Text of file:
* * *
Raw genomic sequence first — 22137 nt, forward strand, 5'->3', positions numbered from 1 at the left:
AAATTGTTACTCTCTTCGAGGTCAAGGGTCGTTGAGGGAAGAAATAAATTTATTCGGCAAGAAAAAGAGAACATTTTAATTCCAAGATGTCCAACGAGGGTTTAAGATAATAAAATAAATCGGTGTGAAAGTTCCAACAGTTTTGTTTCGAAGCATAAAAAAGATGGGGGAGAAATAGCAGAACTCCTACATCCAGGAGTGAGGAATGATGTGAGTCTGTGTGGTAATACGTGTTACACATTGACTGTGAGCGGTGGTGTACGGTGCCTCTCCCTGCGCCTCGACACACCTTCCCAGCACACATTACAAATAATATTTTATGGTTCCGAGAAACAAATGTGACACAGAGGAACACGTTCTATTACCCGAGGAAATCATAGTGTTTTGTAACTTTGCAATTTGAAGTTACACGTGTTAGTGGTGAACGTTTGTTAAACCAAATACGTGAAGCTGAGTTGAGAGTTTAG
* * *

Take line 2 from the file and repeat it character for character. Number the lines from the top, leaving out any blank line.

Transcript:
AAATTGTTACTCTCTTCGAGGTCAAGGGTCGTTGAGGGAAGAAATAAATTTATTCGGCAAGAAAAAGAGAACATTTTAATTCCAAGATGTCCAACGAGGGTTTAAGATAATAAAATAAATCGGTGTGAAAGTTCCAACAGTTTTGTTTCGAAGCATAAAAAAGATGGGGGAGAAATAGCAGAACTCCTACATCCAGGAGTGAGGAATGATGTGAGTCTGTGTGGTAATACGTGTTACACATTGACTGTGAGCGGTGGTGTACGGTGCCTCTCCCTGCGCCTCGACACACCTTCCCAGCACACATTACAAATAATATTTTATGGTTCCGAGAAACAAATGTGACACAGAGGAACACGTTCTATTACCCGAGGAAATCATAGTGTTTTGTAACTTTGCAATTTGAAGTTACACGTGTTAGTGGTGAACGTTTGTTAAACCAAATACGTGAAGCTGAGTTGAGAGTTTAG